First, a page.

When we were still figuring out Portland's Max rail system early in our visit, a man noticed us reading the posted schedule at one of the stops and paused to give us some pointers so that we could hop over to the Saturday Market and ultimately to the convention center across the river.
A moment later his companion walked back to where we were standing to explain even more about Fairless Square, Portland's free transit area. Hop public transportation within those blocks and you can ride free to any point within the fairless boundaries.
I'm not sure if the couple was homeless or just a little weatherbeaten but I wondered even as I appreciated the kindness.
I know Wayne has written eloquently about encountering the homeless in Chicago, and it's hard not to be in proximity to those down on their luck or facing other adversity and not be affected or to think about the world's disparity. In sprawling towns and cities, in the car culture, it's more removed, something you see on visits to the Salvation Army.
I know there are issues of individual responsibility mixed in with bad luck, that in many cases choices have been made, but in other cases choice may not play as great a role.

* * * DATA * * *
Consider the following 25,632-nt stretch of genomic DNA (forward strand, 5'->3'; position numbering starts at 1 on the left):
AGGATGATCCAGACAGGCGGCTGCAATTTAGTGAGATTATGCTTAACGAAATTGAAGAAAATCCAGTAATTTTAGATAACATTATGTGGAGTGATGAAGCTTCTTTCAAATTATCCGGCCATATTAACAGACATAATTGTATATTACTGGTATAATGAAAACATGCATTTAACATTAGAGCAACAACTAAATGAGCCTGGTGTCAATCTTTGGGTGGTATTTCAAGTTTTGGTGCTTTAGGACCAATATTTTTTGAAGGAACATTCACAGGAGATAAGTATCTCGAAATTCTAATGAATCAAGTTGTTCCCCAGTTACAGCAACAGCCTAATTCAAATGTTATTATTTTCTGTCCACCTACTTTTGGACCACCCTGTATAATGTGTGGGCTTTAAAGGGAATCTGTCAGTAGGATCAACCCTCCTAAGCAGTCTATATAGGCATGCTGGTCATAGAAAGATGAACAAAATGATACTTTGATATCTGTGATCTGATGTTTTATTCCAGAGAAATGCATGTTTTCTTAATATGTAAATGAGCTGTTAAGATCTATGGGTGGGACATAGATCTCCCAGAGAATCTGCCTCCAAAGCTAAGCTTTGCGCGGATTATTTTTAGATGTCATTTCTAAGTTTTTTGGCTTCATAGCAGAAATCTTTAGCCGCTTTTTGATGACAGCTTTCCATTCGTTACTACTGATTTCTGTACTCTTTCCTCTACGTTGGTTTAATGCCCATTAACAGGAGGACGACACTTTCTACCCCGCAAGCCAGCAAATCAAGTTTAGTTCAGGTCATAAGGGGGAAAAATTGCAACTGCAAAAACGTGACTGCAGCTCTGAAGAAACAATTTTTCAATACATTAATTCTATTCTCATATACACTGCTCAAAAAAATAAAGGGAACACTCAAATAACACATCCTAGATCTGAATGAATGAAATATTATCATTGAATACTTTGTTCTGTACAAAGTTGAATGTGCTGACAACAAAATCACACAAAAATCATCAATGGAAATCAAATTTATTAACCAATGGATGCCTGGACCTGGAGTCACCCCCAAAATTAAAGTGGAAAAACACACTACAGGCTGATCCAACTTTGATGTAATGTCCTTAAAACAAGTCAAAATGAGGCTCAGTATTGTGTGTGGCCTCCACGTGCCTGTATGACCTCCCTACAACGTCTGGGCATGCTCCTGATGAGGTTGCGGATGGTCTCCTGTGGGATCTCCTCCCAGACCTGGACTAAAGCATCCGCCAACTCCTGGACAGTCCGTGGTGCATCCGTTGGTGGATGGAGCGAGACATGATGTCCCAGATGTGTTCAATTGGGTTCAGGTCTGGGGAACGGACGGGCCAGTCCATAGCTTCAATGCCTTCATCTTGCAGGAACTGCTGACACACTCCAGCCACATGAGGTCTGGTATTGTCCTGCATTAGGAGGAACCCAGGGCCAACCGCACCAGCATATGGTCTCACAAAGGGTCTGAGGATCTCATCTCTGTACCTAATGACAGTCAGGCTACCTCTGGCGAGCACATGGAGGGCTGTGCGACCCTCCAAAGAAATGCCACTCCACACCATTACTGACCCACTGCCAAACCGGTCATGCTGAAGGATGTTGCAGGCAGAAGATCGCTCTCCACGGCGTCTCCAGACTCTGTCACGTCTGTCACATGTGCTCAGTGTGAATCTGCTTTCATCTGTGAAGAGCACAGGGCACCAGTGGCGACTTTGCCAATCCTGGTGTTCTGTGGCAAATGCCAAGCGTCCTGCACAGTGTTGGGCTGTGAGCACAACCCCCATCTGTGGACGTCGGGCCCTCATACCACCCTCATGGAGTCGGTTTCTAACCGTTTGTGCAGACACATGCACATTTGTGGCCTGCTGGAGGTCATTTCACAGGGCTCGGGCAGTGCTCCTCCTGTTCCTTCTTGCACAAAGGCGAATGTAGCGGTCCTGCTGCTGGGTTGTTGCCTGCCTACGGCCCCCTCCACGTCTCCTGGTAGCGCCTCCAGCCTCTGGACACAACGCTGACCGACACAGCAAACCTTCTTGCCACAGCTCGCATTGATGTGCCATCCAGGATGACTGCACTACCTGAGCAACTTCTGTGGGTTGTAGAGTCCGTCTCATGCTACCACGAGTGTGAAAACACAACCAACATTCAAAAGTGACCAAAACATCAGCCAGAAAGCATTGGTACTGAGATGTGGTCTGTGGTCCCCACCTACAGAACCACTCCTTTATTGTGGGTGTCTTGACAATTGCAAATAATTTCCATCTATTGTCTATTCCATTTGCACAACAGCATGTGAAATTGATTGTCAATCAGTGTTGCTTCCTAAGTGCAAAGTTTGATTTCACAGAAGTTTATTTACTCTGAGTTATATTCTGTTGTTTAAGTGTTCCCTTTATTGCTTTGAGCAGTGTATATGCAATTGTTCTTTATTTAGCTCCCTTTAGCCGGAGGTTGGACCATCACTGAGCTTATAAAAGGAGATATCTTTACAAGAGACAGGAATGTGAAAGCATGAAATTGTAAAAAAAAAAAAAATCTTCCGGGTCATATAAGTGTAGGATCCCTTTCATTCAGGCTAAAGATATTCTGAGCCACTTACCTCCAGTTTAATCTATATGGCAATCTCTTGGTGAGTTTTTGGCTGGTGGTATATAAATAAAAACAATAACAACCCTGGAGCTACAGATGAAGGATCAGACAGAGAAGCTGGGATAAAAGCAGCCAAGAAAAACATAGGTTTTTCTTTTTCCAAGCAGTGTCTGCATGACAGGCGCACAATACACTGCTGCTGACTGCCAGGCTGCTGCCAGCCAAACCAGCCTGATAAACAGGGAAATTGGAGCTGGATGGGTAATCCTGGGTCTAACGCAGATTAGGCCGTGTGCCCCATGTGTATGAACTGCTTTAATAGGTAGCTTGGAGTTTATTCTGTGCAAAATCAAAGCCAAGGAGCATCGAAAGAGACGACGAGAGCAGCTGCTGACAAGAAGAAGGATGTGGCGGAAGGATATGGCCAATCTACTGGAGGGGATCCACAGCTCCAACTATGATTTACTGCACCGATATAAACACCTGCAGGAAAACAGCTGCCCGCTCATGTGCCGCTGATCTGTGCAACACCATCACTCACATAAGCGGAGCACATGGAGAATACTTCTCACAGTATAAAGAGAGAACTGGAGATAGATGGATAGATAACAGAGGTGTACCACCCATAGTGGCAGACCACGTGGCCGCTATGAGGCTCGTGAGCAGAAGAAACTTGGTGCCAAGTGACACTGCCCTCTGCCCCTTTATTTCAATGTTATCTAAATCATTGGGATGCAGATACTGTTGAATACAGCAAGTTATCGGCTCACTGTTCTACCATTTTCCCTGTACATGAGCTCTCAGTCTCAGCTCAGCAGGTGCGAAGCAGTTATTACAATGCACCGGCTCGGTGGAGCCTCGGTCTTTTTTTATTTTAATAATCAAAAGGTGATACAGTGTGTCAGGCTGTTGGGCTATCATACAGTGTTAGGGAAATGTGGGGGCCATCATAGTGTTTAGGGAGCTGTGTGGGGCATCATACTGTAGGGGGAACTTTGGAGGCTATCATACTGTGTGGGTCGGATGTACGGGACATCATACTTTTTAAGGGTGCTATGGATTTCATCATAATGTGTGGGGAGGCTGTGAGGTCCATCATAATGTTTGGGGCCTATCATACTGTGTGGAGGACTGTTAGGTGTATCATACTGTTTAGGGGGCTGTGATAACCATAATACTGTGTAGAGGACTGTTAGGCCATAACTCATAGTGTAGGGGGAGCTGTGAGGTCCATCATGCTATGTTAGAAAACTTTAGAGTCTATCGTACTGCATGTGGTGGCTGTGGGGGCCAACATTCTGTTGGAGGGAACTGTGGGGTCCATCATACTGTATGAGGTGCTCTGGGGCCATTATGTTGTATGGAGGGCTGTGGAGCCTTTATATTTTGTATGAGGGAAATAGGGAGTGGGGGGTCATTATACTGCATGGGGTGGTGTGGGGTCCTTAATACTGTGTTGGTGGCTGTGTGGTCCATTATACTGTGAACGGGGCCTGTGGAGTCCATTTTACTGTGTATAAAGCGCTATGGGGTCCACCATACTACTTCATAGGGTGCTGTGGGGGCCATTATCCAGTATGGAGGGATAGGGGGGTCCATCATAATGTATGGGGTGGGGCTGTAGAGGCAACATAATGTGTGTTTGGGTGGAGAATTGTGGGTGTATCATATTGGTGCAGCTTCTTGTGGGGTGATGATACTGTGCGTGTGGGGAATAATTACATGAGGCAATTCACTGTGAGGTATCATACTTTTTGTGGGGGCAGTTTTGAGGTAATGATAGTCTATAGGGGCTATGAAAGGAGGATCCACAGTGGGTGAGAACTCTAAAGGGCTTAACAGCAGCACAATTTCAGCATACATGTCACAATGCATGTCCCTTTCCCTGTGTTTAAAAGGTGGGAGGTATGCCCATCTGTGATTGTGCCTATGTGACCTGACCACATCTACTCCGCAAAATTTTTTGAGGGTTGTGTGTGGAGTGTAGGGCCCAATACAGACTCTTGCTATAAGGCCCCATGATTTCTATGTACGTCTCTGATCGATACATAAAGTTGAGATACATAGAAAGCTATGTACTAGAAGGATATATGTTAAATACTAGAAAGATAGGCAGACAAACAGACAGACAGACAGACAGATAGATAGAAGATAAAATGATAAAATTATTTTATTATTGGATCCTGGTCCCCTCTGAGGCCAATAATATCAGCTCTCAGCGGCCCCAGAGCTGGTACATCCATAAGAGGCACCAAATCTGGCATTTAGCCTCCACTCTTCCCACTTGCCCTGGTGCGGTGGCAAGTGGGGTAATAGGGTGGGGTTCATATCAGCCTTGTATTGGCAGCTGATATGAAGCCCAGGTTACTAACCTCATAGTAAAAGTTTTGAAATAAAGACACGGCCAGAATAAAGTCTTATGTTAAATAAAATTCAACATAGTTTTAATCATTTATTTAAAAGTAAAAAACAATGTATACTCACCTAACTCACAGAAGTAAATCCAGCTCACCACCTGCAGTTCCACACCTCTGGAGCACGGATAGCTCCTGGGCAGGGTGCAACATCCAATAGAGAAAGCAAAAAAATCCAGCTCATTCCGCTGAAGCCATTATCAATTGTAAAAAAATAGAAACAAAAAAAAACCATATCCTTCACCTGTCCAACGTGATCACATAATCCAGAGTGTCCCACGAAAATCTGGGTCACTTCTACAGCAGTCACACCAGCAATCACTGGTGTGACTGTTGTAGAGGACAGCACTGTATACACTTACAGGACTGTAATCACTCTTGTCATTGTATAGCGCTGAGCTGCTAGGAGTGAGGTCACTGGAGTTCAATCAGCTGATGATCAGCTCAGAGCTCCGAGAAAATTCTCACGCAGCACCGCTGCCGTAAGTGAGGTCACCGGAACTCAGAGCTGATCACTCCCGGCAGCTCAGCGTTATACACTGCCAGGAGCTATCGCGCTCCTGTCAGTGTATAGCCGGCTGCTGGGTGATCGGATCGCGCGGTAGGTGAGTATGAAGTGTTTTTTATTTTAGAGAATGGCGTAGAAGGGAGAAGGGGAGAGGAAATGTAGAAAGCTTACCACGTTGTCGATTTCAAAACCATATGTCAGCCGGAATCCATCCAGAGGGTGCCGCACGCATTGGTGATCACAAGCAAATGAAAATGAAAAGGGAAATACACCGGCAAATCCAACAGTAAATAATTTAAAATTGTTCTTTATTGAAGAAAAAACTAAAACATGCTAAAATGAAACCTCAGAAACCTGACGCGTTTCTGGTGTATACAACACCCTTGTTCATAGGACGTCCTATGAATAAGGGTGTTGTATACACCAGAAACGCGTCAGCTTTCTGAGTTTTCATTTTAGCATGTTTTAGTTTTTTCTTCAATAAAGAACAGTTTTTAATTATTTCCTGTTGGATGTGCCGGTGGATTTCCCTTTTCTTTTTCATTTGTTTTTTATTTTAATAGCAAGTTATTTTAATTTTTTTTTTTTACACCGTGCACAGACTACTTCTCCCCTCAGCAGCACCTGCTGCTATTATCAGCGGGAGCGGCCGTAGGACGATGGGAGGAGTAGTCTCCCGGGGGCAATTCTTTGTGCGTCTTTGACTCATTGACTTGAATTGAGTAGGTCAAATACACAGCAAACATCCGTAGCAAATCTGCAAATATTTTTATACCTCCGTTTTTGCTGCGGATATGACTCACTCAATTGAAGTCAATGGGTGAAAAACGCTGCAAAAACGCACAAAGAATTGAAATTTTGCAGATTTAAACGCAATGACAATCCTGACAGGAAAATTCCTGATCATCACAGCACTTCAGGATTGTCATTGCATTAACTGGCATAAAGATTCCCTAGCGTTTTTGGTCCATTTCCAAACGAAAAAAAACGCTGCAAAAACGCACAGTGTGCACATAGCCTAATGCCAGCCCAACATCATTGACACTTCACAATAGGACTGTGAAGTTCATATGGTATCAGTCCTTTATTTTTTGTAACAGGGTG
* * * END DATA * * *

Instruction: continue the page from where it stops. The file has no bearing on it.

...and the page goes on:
In Portland, I had to turn my head down and walk away from one man who approached me menacingly, babbling not help requests but incoherent ramblings. I was more annoyed that frightened as was the young man he approached next.
As I walked to dinner a lot of evenings, it was the hour people started to bed down in doorways, quilts spread, ski caps pulled down against the chill.
I passed one church with a sign forbidding camping, but around the corner at another I saw a young man curled under quilts and blankets with his dog at his side.
I wondered what brought him to the spot, to the spartan existence with hound as sole companion, wondered if addiction or misfortune was to blame.
I wondered more if for him there was hope.
Then I walked on.